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The afterlife of an infamous gaffe

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Kaiser Wilhelm II’s speech to a German contingent of the international expedition corps, sent to quell the so-called ‘Boxer Rebellion’ in 1900, is today remembered chiefly as an example of his penchant for boastful, sabre-rattling rhetoric that included a strange comparison of his soldiers with the ‘Huns under Attila’. According to some accounts, this comparison was the source for the stigmatizing label Hun(s) for Germans in British and US war propaganda in WW1 and WW2, which has survived in popular memory and continues to be used, though mainly in ironical senses, by British and German media to this day. This paper charts the history of the Germans-as-Huns analogy and argues first, that the usage data render highly improbable any ‘model’ function of Wilhelm’s speech for post-1914 uses. Furthermore, present-day uses presuppose an awareness of the WW1 and WW2 meaning on the part of readers, which serves as a platform for echoic allusions. In the British media these allusions often lead to the ironical (including self-ironical) subversion of preceding uses, while in German public discourse they focus more on historical commemoration and comparison.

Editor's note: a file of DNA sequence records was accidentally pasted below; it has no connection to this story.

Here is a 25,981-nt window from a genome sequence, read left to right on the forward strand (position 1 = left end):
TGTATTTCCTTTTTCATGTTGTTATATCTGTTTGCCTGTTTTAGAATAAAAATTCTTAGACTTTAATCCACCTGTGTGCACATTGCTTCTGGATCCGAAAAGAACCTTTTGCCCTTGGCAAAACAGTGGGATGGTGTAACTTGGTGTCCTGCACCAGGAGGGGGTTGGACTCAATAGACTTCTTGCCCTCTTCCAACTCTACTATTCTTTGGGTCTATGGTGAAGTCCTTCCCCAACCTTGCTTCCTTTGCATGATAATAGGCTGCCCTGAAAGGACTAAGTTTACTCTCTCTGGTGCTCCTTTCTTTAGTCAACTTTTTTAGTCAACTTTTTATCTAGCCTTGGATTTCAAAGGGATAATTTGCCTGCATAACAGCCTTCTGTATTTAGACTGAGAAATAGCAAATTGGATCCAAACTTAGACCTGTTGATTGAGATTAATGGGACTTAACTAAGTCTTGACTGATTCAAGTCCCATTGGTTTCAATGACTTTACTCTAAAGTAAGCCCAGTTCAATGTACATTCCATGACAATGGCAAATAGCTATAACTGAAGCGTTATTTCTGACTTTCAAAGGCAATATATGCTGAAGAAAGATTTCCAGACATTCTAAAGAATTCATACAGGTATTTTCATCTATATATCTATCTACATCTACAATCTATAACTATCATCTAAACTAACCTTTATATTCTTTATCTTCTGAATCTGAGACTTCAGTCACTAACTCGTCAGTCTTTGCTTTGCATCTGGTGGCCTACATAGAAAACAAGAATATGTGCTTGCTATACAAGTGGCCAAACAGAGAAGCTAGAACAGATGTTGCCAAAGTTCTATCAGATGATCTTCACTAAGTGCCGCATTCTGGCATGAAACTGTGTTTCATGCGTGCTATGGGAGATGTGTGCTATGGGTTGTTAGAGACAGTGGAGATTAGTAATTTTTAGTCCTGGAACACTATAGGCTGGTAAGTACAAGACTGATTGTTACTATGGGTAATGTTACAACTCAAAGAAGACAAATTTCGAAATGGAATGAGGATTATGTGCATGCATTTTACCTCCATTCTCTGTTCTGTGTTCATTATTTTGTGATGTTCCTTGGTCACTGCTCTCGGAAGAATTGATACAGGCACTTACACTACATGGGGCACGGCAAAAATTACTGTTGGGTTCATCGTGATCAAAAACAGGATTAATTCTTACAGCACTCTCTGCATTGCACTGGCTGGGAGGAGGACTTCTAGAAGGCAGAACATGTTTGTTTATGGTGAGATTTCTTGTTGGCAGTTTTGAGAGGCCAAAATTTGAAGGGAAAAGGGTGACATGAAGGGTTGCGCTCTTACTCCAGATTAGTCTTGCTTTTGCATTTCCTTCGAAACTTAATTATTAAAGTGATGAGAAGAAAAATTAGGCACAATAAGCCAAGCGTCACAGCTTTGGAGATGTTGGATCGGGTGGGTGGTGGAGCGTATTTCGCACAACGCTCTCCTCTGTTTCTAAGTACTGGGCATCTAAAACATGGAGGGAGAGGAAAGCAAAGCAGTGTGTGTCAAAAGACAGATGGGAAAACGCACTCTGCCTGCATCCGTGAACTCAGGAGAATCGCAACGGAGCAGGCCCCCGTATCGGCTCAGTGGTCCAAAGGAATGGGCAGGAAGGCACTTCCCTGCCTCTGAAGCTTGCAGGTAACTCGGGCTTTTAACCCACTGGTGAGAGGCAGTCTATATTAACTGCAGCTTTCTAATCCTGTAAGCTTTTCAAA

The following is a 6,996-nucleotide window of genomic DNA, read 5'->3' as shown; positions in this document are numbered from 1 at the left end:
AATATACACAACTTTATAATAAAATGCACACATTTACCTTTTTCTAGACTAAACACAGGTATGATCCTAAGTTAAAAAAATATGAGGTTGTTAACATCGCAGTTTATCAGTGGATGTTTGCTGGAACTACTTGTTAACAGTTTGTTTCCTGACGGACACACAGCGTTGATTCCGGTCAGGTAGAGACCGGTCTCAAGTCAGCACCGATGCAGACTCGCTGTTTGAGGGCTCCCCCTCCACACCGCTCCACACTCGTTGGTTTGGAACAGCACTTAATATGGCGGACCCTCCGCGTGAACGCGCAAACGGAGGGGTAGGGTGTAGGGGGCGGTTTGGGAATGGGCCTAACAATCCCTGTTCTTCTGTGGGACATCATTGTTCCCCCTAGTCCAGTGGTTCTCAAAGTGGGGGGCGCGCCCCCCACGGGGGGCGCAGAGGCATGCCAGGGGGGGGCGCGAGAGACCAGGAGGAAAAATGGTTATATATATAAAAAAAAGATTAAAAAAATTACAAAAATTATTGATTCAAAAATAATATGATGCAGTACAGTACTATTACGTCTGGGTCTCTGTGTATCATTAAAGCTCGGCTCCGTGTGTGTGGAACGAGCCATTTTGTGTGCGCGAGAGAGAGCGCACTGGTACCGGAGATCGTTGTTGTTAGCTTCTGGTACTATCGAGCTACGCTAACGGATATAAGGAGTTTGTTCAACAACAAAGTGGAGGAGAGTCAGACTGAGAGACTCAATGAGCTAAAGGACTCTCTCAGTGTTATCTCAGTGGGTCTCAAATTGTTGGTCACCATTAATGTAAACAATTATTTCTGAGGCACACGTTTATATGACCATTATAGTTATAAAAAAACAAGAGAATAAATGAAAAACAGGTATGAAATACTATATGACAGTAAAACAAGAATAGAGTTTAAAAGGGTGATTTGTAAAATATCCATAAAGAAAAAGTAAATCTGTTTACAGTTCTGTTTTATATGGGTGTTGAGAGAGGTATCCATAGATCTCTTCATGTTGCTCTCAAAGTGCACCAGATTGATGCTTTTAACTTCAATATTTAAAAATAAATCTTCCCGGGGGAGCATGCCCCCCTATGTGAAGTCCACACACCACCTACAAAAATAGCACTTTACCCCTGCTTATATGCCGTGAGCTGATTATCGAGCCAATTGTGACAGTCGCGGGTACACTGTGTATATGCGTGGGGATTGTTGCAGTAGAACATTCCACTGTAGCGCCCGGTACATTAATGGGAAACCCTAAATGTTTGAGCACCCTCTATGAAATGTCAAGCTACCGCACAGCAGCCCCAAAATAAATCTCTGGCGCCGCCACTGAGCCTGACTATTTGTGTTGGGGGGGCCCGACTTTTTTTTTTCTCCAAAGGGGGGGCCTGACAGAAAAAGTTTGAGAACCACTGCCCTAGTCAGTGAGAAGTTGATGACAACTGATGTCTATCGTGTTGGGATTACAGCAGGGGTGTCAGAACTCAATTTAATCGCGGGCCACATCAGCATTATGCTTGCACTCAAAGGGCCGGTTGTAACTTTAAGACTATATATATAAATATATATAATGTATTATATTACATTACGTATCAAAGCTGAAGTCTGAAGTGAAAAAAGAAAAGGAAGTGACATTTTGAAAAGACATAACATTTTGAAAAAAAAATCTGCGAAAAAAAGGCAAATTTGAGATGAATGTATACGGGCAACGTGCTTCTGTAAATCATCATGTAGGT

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Keywords: Germanism; Hun; analogy; discourse history; dysphemism; echoic use; irony; war commemoration

Document Type: Research Article

Publication date: March 26, 2018

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